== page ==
The late Internal Security Minister John Michuki was known to be a tough man just like his successors, the late George Saitoti, Joseph Nkaissery and incumbent Fred Matiang'i.
Many argue that the no-nonsense character comes with the job of being in charge of the Ministry of Interior, or Internal Security as it was called when Michuki was at the top of his game.
Despite his toughness one musician Simon Kihara, popularly known as Musaimo Wa Njeri was able to bring the feared politician to tears.Musician Simon Kihara, popularly known as Musaimo Wa NjeriFile
Narrating the story during a YouTube show with former rapper Ala C, he recalled the performance that he will live to remember.
Having dropped out of school in 1979 for lack of school fees, he started practising music with a guitar he had bought for Ksh40 after saving up.
“Michuki heard about my singing and he sent people to come get me in a Land Rover. I was taken to Kangema while I still looked shabby to perform for him at a rally.
“I sang so well until it moved him to tears and joined the youth who were campaigning for him to become Kangema MP,” Musimo narrated.
The musician used the Ksh2,000 gift from the politician to pay for his school fees at St Theresa School in Eastleigh.
He also stated that his father had cautioned him against venturing into music and at one point, he was injured on the wrist by a panga as he was protecting his quitar from being slashed by his old man.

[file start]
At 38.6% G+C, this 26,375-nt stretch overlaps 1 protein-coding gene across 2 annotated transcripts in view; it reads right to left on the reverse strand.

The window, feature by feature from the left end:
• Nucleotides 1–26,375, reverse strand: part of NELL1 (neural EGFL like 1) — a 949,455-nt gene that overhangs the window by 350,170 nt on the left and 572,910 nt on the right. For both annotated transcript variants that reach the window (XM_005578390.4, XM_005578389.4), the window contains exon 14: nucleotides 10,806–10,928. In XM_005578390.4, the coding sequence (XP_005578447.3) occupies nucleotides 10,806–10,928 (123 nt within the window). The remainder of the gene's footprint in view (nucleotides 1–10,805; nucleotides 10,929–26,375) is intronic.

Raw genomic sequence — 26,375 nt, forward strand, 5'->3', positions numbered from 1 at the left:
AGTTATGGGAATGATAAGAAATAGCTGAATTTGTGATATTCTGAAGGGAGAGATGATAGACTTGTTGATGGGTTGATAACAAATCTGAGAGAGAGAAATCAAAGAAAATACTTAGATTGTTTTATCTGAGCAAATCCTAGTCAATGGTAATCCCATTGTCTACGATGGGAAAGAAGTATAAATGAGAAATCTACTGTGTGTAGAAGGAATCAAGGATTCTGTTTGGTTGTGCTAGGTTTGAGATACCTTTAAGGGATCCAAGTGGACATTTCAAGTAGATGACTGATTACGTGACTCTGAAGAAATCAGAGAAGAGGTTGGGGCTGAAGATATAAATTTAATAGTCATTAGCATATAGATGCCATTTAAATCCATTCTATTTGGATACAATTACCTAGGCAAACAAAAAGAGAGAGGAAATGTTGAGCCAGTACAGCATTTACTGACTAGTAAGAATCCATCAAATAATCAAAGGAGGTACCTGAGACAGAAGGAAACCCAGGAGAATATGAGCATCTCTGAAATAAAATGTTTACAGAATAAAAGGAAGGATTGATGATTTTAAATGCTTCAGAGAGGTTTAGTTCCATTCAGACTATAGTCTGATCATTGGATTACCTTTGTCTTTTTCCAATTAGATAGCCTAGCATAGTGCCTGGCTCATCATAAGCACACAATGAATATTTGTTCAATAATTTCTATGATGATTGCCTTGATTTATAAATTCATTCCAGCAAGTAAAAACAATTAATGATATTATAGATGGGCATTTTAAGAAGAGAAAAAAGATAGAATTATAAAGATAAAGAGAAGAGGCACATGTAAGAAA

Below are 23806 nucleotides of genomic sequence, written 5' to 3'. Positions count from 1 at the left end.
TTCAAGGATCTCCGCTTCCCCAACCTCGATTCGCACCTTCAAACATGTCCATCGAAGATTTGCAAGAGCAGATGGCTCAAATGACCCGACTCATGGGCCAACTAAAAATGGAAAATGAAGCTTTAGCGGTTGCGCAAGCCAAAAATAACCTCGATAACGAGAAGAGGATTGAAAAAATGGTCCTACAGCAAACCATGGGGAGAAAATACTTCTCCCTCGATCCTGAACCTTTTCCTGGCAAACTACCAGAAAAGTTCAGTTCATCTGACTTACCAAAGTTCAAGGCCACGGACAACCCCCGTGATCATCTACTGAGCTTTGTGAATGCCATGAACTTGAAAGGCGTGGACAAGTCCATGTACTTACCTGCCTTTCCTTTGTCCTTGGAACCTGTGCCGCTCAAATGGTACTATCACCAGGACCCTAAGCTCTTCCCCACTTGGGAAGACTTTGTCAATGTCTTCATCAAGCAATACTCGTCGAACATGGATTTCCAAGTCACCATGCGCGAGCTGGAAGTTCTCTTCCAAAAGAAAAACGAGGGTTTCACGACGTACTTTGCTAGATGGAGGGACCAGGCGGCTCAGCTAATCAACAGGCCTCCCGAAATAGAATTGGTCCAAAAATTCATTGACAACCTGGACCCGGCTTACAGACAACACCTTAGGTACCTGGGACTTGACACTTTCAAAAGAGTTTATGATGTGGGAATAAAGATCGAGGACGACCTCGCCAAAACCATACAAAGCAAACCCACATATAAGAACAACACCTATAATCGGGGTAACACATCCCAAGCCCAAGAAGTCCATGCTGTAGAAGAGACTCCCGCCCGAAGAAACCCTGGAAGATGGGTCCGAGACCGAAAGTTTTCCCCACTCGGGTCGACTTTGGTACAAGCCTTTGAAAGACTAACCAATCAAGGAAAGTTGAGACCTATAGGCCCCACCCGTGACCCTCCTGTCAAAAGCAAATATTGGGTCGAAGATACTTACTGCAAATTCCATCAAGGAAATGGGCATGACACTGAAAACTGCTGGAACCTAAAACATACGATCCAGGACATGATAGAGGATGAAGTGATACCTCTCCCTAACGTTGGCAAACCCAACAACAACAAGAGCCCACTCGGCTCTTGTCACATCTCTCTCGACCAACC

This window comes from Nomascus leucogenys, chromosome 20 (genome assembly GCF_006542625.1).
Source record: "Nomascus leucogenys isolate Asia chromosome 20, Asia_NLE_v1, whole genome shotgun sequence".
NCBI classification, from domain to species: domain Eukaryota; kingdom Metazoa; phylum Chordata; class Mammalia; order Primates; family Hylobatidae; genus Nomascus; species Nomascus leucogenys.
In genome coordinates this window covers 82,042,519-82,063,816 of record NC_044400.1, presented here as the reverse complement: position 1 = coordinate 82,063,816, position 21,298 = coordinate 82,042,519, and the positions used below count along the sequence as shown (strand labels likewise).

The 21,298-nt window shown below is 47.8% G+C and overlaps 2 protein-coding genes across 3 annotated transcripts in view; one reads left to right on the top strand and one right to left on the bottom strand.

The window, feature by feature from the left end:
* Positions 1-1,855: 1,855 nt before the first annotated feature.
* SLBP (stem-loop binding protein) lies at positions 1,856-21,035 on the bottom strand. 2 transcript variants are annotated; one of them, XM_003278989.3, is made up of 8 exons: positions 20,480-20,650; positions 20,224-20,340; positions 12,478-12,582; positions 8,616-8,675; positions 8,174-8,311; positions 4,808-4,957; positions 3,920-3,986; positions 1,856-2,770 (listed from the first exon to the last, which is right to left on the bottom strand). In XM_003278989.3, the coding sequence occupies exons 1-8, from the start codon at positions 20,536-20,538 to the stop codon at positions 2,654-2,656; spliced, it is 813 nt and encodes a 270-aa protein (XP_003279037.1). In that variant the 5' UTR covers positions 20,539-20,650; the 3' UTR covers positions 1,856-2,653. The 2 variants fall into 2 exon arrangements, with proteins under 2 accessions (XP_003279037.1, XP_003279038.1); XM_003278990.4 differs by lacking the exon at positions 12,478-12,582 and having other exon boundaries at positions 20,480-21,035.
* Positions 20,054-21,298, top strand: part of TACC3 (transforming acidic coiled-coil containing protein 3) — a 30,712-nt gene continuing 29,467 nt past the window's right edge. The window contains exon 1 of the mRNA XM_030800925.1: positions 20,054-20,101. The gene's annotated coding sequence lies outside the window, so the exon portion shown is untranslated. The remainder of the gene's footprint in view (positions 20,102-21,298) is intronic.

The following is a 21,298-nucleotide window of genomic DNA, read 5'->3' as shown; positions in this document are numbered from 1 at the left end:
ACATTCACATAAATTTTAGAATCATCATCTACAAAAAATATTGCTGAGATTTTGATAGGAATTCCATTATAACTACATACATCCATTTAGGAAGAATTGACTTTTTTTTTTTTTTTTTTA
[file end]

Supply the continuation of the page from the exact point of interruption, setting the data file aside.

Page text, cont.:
In 1981 he recorded his first song, Njungi ya Kiruka, however, it did not do well.
Musaimo never gave up on his dreams and continued composing songs, like My Dear Kwaheri which he sang casually at his house in Dandora.
Friends who heard him sing convinced a popular music producer Waweru wa Maingi to assist Musaimo with recording.
And as fate would have it, it became an instant hit. The song’s success gave Musaimo access to Kikuyu musical giants like Joseph Kamaru from whom he learned the art of band organisation.
Musaimo formed his own band Mbiri Young Stars with backup musicians like Kimani Thomas and Joseph Wamumbe from Gatanga.
By then his song, Dear Kwaheri was the talk of town, elevating his musical status.
The song is about a lover’s letter to his girlfriend after leaving her back home to go and work abroad.
Eighteen years after its release, Musaimo got a chance to perform in the UK for the first time.
His songs still enjoy great assive airplay on vernacular radio stations. He advised the current generation of musicians to angle towards making music that has longevity.
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